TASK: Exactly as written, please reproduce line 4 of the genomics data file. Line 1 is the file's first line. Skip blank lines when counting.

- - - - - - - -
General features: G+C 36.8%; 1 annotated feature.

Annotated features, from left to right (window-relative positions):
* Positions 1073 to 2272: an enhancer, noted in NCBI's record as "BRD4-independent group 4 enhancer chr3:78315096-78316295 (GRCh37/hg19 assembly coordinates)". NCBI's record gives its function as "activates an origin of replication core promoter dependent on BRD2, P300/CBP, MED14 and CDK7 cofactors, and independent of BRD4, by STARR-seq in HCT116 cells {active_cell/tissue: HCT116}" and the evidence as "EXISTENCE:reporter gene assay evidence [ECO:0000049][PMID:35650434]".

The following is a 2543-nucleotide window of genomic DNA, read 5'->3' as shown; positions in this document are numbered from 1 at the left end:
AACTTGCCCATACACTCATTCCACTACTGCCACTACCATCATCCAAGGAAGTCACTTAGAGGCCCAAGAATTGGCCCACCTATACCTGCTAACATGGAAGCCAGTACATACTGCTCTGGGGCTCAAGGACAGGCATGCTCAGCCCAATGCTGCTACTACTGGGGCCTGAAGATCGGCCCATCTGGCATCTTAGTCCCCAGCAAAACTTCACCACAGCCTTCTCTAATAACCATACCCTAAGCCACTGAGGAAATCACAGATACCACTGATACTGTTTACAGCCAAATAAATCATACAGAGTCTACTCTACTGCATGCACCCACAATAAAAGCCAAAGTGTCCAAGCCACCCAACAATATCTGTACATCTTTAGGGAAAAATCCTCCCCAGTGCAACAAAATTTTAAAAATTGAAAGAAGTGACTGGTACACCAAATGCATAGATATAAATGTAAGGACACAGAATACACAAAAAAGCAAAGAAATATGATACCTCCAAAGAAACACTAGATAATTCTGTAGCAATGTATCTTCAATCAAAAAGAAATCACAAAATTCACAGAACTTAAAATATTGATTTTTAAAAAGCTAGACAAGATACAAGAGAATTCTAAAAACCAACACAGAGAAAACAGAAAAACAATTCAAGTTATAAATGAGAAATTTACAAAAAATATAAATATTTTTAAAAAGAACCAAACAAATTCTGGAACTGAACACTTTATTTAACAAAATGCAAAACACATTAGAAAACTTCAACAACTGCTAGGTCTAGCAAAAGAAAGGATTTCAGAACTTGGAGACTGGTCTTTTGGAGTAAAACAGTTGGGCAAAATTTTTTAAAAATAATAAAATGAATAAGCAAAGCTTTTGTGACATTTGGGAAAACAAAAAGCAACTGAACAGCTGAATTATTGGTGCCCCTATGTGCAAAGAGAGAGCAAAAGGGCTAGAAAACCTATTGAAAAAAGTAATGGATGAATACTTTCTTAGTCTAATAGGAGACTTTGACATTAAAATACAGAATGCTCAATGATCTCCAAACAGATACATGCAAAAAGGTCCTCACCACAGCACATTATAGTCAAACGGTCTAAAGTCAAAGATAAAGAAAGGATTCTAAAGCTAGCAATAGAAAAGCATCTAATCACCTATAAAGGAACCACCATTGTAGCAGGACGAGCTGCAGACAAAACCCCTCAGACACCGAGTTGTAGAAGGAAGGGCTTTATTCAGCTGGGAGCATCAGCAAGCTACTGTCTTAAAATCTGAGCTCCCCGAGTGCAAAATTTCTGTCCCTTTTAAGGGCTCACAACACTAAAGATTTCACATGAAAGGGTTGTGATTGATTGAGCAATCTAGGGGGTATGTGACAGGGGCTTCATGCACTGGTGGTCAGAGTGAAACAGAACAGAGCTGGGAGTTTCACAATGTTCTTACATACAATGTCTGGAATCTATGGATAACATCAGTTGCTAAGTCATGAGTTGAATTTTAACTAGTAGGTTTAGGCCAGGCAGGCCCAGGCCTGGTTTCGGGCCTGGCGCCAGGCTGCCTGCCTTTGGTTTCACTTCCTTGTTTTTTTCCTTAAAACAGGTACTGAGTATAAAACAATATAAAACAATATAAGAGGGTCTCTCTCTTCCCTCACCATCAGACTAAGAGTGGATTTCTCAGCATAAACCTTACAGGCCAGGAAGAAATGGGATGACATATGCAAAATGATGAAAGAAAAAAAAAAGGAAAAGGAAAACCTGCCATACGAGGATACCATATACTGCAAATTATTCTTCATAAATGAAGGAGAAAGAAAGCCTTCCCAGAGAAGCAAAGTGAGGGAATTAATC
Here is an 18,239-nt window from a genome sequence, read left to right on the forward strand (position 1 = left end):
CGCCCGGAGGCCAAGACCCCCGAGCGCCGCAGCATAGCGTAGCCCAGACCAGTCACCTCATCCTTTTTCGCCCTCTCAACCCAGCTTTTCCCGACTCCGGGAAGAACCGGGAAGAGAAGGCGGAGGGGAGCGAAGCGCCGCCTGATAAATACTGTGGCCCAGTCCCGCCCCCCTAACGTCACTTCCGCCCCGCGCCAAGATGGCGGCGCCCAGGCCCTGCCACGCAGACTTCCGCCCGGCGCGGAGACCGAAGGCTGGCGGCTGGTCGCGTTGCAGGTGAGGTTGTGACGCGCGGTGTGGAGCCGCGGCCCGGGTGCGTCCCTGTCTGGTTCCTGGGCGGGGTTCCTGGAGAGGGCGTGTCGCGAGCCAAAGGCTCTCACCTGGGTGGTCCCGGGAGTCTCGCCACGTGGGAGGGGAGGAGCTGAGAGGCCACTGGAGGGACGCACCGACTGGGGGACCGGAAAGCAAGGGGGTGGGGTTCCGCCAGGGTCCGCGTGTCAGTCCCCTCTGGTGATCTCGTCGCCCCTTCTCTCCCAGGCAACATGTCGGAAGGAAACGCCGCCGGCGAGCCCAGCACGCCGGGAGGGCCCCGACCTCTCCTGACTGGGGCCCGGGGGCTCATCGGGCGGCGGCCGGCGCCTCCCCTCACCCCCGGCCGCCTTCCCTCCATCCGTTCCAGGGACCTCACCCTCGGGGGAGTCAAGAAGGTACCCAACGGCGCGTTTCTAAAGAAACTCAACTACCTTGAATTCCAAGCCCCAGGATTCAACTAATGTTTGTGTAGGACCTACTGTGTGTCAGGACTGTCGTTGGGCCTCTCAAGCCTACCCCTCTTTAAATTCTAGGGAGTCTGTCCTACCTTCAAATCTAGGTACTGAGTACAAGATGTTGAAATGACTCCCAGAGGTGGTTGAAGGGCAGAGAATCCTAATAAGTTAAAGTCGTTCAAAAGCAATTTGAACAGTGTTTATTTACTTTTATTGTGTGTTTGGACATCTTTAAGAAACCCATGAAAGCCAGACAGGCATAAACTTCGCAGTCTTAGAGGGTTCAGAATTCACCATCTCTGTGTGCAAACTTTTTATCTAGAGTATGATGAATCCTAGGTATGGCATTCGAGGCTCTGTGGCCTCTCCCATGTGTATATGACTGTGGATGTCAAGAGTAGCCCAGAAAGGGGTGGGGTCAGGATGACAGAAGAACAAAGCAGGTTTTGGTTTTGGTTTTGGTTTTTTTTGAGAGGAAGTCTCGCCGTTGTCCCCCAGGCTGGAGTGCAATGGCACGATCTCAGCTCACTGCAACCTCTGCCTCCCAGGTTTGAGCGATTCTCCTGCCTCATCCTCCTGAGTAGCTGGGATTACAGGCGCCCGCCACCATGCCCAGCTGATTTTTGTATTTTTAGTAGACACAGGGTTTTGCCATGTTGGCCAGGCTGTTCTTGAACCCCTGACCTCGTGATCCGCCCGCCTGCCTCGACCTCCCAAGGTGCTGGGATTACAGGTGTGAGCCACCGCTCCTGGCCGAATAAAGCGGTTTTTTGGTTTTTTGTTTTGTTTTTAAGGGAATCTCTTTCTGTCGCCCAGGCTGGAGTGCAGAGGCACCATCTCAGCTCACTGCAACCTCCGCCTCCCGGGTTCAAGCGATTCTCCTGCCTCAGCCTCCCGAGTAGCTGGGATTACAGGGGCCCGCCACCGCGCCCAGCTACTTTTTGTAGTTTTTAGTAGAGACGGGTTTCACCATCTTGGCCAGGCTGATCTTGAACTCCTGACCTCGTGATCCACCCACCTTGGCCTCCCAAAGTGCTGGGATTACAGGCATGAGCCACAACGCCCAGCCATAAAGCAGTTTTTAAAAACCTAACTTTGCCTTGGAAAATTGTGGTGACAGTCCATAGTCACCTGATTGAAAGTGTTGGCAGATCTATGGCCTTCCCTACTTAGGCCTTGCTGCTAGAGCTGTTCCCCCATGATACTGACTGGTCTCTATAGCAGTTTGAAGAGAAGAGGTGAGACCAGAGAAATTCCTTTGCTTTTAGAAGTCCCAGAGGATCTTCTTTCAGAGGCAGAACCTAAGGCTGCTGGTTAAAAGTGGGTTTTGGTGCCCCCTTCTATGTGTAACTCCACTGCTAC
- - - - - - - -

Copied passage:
The following is a 2543-nucleotide window of genomic DNA, read 5'->3' as shown; positions in this document are numbered from 1 at the left end: